Animal Rights and the Wrongness of Killing

2. Animal Rights and Justice for Animals

2.2 Two Utilitarian Approaches to Grounding Rights

Whether and how a utilitarian should attribute rights to some animals remains a matter for debate. For a utilitarian, there appear to be two main approaches to grounding a rights theory within a utilitarian ethical framework. One approach is to correlate rights with prima facie or certain basic duties. In this case, some animals, infants and mental defectives have rights because we owe them certain obligations. This view is attractive to some act utilitarians.[5]

Book cover: Utilitarianism by John Stuart Mill

Alternatively, moral rights may be derived from the duties stipulated by formal and implicit social contracts struck between autonomous, rational beings and with utilitarian warrant.[6] Duties prescribed by such contracts and quasi-contracts not only have as their objects rational, autonomous beings, but also some non-contractors, thereby ensuring such non-contracting beings their moral rights. Special duties to our own children are prominent examples of this type of obligation. (Assuming, of course, that the stipulation of such special duties is in our communal interest. In defence of this proposition, it may be argued that raising the next generation will ensure our future security and material prosperity, and that assigning such quasi-contractual duties is the most efficient means of achieving this aim.)

The distinct advantage of this utilitarian contractual view of moral rights is that it is faithful to the commonly held conviction that to have a moral right is to possess a moral immunity from having one's interests weighed against others in the all-encompassing utilitarian balance. For on this view, the raison d'être of the social contract is to guarantee specific social and personal goods by co-ordinating the behaviour of individuals, and this can only be achieved by stipulating specific duties and barring certain act utilitarian defences against the infringement of such duties. The drawback of this view is that moral rights are made conditional on the existence of the social contract or quasi-contract that guarantees them.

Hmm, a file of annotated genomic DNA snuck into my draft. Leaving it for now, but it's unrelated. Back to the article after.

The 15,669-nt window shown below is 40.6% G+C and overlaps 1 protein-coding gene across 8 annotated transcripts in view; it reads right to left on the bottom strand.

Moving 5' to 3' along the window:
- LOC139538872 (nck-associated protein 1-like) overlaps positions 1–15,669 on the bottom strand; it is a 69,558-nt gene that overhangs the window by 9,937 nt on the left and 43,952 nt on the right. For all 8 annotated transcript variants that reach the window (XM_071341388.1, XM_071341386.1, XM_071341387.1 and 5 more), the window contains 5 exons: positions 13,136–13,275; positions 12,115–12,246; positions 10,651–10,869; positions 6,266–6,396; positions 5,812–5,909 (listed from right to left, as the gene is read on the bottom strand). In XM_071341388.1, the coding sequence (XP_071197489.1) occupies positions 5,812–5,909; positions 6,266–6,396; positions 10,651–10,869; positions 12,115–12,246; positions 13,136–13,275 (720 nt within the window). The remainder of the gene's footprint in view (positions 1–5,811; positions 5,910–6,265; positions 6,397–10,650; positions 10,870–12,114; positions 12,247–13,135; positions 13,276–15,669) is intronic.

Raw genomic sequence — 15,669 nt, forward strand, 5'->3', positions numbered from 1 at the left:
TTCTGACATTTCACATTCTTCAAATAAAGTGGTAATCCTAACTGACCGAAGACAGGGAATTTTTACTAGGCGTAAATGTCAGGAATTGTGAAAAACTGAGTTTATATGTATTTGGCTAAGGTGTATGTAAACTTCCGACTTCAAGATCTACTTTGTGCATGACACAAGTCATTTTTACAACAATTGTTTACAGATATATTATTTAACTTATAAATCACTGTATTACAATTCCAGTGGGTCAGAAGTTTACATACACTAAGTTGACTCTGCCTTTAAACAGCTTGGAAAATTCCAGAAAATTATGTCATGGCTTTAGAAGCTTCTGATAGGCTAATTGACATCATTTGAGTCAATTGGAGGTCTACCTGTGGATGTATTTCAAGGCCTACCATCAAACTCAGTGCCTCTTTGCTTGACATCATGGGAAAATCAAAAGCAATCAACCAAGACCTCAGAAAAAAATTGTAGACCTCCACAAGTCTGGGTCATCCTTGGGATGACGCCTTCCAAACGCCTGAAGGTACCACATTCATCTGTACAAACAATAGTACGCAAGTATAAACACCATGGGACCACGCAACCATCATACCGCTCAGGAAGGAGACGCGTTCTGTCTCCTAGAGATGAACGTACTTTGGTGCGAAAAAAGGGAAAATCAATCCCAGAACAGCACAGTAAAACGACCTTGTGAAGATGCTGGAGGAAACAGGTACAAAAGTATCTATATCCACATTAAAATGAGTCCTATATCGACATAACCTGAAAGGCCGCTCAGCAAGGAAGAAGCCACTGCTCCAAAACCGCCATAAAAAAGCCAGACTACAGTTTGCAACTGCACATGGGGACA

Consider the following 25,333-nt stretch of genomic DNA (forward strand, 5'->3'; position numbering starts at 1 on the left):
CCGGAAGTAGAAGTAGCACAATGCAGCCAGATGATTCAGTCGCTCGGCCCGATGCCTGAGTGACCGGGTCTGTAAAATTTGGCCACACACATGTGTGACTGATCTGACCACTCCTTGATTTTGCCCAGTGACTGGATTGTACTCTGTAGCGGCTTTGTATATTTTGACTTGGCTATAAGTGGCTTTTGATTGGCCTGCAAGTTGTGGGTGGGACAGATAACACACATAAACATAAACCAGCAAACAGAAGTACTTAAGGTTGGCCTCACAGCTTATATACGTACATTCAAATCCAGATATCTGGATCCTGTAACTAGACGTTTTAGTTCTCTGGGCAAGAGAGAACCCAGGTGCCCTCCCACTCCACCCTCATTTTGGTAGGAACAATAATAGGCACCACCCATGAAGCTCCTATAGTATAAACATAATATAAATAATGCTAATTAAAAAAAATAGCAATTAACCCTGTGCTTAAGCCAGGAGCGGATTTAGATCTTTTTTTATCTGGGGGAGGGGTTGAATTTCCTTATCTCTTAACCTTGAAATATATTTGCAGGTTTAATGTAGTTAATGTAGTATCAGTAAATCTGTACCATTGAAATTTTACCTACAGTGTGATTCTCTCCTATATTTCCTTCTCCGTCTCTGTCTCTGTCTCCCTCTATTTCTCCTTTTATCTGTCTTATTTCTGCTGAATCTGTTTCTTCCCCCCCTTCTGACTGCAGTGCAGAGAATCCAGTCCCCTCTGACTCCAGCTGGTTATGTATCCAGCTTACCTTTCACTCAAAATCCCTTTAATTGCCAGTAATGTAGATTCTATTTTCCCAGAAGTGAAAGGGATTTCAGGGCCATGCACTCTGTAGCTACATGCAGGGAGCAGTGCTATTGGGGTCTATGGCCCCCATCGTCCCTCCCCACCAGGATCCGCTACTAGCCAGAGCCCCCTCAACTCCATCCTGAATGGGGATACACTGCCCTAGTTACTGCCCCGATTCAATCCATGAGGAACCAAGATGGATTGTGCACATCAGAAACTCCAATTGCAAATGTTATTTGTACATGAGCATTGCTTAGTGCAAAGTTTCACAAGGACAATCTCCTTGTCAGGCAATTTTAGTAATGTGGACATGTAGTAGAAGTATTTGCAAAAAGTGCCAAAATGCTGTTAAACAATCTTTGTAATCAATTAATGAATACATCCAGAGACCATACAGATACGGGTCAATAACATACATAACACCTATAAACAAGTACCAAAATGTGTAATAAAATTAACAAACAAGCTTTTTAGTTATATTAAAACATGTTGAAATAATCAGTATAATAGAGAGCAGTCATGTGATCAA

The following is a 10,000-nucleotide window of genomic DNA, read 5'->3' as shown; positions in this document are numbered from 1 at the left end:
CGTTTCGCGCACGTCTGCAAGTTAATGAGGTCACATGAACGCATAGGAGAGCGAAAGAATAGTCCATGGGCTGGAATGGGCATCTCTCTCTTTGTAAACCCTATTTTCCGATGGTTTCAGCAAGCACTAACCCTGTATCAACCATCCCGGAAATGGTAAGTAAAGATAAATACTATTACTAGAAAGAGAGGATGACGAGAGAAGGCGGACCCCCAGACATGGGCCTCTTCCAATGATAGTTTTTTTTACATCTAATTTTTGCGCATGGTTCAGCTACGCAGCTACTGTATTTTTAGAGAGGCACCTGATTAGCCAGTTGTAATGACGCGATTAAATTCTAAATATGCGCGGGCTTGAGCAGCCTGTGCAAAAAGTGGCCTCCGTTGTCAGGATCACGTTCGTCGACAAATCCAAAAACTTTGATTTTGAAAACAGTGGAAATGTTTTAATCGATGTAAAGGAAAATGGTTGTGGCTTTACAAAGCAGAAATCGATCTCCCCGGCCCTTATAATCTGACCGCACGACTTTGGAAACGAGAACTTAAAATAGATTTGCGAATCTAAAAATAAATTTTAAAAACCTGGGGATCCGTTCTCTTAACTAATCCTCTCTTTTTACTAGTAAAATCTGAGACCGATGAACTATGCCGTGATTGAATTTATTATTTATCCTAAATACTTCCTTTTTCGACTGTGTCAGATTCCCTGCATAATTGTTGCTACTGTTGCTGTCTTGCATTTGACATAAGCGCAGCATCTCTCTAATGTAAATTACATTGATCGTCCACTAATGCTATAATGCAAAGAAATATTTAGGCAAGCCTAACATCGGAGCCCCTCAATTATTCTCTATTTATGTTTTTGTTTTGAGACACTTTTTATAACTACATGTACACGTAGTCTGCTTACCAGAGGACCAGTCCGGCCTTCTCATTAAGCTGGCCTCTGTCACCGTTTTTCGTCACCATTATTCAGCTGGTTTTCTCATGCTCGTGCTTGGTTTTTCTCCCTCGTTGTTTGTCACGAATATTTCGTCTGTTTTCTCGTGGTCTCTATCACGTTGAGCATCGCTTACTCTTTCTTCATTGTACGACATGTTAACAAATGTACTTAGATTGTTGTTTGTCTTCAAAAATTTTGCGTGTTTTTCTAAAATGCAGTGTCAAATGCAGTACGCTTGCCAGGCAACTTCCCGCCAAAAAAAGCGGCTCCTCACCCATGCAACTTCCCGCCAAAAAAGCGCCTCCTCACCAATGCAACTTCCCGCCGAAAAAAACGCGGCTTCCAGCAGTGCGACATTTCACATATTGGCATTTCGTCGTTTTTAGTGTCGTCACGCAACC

The prima facie or basic duties view of moral rights avoids this problem, but at the expense of doing an injustice to the anti-act utilitarian (or partially deontic) nuance of 'moral rights'. A salient feature of either view is that it allows the utilitarian the opportunity to cash in on the polemical advantages gained in engaging in popular 'rights' talk. Neither utilitarian analysis of 'rights' language, though, is without benefits and disbenefits.

In the face of these difficulties, the utilitarian may abandon talk of 'moral rights' altogether and simply concentrate on the question of how we ought to treat animals and what legal rights they ought to have. What if after admitting 'moral rights' into the utilitarian vocabulary, it is found that animals do not have moral rights after all? It remains open for a utilitarian to say that 'rights' talk does not encapsulate the whole of the moral universe; that we have obligations to others over and above those entailed by their possession of certain 'moral rights'.


  1. [5] See, for example, Singer [1979c: 81] and Frey [1983: 73–8].
  2. [6] For such a contractual view of utilitarianism, see Rawls [1967] and my Allan [2015: §3.2].

Copyright © 2015

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